The 18th Lancers near Mametz in 1916
|Intercommunality||Pays du Coquelicot|
|• Mayor (2001–2008)||Emile Rousselle|
|Area1||7.25 km2 (2.80 sq mi)|
|• Density||24/km2 (62/sq mi)|
|Time zone||UTC+1 (CET)|
|• Summer (DST)||UTC+2 (CEST)|
|INSEE/Postal code||80505 /80300|
68–135 m (223–443 ft) |
(avg. 73 m or 240 ft)
1 French Land Register data, which excludes lakes, ponds, glaciers > 1 km2 (0.386 sq mi or 247 acres) and river estuaries.2 Population without double counting: residents of multiple communes (e.g., students and military personnel) only counted once.
Mametz is situated on the D64 road, some 32 kilometres (20 mi) northeast of Amiens and 4 miles (6.4 km) east of Albert. Fricourt lies to the west, Contalmaison is to the north, Montauban to the north-east and Carnoy and Maricourt are to the south-east. Mametz Wood is 1,000 yards (910 m) to the north-west. Before the First World War, the village was the fifth largest in the area, with about 120 houses and had a station on the line from Albert to Péronne.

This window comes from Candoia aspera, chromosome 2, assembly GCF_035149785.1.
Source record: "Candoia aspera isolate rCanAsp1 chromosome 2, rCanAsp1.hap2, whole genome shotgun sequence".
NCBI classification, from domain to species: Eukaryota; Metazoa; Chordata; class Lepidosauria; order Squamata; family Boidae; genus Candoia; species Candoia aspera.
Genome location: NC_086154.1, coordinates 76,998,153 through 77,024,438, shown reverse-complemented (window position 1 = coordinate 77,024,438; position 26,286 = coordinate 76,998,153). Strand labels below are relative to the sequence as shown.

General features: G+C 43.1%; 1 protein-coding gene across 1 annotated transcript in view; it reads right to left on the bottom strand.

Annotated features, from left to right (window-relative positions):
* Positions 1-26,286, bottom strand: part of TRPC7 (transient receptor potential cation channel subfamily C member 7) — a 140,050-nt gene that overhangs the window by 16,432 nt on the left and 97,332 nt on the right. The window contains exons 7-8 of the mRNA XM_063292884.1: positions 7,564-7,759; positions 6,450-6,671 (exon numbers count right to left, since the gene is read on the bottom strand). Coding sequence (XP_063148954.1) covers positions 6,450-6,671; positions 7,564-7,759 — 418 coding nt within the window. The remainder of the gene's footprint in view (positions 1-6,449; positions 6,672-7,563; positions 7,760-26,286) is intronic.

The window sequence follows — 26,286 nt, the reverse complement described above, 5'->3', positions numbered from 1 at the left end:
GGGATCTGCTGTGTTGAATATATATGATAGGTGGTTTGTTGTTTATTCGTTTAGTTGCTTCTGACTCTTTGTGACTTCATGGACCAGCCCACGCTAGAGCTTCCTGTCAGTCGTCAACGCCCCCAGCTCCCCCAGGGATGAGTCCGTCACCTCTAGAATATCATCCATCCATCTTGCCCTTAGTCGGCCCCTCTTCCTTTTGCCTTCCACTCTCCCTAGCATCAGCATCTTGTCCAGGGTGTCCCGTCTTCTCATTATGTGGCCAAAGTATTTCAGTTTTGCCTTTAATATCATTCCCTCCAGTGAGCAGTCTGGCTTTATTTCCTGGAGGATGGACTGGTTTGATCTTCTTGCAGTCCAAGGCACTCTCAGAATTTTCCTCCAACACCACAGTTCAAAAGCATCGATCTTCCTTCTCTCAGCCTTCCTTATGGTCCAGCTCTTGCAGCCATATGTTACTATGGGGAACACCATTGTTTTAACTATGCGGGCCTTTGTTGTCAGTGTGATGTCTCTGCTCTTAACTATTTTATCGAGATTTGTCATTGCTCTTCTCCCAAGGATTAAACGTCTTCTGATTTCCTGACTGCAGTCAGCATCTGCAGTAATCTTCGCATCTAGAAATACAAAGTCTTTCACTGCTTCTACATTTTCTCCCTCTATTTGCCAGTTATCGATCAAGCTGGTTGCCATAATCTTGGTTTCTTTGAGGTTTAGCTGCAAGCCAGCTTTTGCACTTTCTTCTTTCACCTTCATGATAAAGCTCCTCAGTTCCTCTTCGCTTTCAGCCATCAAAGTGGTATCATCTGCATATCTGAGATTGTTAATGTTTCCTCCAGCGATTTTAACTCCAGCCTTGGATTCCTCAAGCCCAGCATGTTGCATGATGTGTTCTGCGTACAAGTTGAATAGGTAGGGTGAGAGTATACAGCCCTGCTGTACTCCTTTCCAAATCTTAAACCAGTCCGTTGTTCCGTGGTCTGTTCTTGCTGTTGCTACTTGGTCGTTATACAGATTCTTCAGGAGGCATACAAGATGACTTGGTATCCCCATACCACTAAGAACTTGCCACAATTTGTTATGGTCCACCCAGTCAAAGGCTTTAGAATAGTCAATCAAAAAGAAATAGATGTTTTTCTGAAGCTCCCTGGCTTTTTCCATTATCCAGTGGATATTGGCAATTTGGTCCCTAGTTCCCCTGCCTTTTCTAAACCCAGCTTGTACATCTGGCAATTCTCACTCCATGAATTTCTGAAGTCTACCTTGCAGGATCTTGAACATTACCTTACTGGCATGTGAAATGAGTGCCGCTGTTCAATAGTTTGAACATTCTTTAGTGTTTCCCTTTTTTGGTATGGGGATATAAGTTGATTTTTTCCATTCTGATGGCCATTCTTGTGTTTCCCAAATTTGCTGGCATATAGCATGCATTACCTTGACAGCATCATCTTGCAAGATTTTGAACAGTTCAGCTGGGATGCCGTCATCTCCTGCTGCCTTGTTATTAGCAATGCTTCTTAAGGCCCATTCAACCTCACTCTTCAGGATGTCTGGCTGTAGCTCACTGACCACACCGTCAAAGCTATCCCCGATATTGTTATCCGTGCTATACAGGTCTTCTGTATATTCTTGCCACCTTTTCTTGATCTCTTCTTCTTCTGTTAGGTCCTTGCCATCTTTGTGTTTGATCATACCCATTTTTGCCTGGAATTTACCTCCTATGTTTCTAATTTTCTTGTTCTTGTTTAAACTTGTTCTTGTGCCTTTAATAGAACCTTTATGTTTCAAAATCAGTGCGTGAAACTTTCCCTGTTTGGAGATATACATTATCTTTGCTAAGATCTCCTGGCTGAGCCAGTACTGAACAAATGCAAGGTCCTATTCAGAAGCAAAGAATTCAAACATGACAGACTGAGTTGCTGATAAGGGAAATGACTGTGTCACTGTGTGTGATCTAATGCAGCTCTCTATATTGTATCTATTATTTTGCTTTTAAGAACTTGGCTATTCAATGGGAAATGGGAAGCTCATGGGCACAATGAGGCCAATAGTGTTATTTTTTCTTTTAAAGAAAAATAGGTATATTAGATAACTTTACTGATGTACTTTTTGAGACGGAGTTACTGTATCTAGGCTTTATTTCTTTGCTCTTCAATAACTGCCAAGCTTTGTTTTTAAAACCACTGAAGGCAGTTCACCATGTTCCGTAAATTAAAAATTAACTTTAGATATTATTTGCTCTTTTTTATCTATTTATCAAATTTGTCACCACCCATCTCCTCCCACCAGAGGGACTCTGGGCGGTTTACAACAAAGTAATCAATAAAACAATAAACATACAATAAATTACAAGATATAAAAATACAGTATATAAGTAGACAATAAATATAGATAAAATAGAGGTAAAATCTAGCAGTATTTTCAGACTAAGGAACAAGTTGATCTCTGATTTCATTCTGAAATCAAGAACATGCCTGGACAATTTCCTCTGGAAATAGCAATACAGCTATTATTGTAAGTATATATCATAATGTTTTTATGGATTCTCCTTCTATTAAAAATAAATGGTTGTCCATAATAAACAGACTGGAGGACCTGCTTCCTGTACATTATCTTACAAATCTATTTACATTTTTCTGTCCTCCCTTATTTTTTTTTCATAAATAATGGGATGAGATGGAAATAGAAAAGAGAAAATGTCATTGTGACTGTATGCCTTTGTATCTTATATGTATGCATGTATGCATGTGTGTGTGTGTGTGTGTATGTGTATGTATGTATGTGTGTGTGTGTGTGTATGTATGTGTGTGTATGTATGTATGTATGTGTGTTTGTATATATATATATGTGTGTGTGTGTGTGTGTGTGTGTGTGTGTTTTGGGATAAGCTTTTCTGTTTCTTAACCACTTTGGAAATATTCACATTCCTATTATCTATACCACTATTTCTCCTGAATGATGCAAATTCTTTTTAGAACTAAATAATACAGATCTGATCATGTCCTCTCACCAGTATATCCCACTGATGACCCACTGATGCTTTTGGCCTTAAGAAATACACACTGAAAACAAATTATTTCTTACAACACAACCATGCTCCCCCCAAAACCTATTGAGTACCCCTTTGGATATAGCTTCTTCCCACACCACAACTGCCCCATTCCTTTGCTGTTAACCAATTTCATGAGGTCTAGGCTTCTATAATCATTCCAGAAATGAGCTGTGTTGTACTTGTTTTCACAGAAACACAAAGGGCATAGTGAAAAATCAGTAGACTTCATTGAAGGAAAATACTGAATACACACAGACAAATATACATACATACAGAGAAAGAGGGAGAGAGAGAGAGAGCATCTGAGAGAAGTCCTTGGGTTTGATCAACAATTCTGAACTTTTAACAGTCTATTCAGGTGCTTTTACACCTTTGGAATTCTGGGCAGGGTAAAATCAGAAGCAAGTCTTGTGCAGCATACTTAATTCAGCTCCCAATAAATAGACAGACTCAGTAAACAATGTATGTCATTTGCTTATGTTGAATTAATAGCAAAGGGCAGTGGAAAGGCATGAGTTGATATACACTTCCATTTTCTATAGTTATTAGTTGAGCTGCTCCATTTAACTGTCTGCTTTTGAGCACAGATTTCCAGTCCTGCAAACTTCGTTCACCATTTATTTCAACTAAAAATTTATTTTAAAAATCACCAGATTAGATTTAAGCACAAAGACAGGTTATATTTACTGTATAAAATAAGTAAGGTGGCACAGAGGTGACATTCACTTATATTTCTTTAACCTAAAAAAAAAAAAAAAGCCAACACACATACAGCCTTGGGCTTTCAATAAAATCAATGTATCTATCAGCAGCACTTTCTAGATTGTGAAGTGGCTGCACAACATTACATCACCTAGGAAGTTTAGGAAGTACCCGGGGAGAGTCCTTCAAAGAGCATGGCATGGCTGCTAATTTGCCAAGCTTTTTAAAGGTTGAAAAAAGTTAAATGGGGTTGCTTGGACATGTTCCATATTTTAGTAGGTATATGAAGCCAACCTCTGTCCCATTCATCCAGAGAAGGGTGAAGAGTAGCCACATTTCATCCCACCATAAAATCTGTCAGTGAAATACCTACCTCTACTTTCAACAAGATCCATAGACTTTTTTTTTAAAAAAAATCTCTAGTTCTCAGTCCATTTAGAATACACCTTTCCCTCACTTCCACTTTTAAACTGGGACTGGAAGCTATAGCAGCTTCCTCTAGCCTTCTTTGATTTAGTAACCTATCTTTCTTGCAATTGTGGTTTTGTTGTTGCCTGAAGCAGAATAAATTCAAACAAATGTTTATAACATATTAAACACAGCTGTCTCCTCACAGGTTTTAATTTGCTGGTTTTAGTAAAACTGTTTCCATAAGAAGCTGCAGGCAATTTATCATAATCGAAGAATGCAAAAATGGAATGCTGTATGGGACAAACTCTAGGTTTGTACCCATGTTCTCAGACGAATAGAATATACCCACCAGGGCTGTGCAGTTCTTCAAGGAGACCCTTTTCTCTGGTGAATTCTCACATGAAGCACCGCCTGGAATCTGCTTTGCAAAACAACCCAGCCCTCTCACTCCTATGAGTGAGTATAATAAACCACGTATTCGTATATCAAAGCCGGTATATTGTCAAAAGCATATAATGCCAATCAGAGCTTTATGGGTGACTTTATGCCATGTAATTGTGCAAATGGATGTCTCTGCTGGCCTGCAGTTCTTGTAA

In the First World War, the area was the site of intense and sustained fighting between German and Allied forces. Between 1914 and 1916, the Western Front ran through Mametz, and the area was devastated. In 1916, Mametz was the site of particularly heavy fighting during the Battle of the Somme (see Capture of Mametz). It was also one of the sites where British mines were exploded on the first day of that battle. After the Armistice of 11 November 1918, the former inhabitants returned and gradually rebuilt most of the infrastructure as it had been before the war. There is a memorial in the commune to the 38th (Welsh) Division at Mametz Wood.
|From the year 1962 on: No double counting—residents of multiple communes (e.g. students and military personnel) are counted only once.|
|Wikimedia Commons has media related to Mametz (Somme).|
- Mametz on the Quid website (in French)
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